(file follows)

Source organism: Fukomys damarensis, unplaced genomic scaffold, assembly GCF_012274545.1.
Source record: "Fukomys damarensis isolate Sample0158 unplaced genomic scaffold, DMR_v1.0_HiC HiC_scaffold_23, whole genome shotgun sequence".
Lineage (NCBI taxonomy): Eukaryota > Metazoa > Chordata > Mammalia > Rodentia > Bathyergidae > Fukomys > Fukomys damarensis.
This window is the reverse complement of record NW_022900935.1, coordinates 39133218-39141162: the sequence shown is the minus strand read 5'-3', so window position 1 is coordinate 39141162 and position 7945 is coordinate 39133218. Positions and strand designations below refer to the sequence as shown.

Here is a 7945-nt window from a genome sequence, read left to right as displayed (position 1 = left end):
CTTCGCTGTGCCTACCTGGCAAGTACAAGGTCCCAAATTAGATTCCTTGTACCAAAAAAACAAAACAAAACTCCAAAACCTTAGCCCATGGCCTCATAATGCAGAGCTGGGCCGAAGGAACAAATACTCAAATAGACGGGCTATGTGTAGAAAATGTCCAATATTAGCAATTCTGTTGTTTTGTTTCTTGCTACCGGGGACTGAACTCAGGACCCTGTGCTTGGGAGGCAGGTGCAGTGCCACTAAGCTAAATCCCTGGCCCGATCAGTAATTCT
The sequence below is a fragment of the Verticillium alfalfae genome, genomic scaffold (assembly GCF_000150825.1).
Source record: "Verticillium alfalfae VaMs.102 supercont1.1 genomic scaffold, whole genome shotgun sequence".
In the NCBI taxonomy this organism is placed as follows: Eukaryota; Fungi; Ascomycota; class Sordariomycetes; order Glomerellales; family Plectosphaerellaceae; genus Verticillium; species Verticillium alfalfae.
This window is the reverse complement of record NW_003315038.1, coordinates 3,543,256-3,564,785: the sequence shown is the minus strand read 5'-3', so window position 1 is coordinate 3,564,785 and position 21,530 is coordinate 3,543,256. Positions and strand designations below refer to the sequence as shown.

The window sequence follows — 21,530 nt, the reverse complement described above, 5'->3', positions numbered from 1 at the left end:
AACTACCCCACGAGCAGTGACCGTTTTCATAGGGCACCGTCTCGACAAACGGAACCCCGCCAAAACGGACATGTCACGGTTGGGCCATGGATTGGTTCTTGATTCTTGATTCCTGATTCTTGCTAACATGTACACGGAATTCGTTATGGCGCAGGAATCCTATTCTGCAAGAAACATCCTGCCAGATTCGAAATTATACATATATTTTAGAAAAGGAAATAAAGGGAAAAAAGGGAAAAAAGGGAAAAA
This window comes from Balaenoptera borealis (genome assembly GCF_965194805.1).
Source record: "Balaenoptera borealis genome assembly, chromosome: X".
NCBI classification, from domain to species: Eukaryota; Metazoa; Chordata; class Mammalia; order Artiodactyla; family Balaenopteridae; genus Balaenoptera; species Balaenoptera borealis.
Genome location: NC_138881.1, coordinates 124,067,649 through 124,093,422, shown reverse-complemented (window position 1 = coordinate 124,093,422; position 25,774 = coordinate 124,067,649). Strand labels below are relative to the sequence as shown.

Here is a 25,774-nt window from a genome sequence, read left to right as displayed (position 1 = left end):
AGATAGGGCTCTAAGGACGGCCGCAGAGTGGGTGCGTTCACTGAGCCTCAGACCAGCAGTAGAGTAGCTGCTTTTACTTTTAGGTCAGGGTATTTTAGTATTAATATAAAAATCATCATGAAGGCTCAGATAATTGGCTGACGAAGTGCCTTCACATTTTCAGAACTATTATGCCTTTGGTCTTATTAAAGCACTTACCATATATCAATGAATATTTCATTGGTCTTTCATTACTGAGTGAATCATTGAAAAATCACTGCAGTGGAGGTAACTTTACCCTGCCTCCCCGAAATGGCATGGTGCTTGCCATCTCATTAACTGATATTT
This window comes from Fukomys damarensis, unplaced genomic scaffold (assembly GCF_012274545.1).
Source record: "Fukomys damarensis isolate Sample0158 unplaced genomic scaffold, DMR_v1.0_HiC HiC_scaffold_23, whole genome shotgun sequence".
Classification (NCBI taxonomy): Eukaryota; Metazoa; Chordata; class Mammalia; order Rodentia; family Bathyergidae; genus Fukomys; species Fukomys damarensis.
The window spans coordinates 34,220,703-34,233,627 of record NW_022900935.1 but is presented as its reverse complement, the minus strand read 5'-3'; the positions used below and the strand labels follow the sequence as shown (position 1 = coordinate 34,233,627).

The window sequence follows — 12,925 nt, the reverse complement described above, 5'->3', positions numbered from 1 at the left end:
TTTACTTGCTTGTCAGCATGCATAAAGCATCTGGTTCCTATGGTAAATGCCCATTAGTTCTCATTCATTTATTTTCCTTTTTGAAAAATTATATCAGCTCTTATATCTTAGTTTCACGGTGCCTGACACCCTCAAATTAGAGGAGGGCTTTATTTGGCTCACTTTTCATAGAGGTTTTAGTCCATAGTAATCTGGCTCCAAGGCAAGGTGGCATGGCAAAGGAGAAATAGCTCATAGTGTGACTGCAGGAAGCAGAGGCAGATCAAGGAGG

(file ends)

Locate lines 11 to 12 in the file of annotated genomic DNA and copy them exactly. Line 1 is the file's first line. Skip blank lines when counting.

The window sequence follows — 21,530 nt, the reverse complement described above, 5'->3', positions numbered from 1 at the left end:
AACTACCCCACGAGCAGTGACCGTTTTCATAGGGCACCGTCTCGACAAACGGAACCCCGCCAAAACGGACATGTCACGGTTGGGCCATGGATTGGTTCTTGATTCTTGATTCCTGATTCTTGCTAACATGTACACGGAATTCGTTATGGCGCAGGAATCCTATTCTGCAAGAAACATCCTGCCAGATTCGAAATTATACATATATTTTAGAAAAGGAAATAAAGGGAAAAAAGGGAAAAAAGGGAAAAA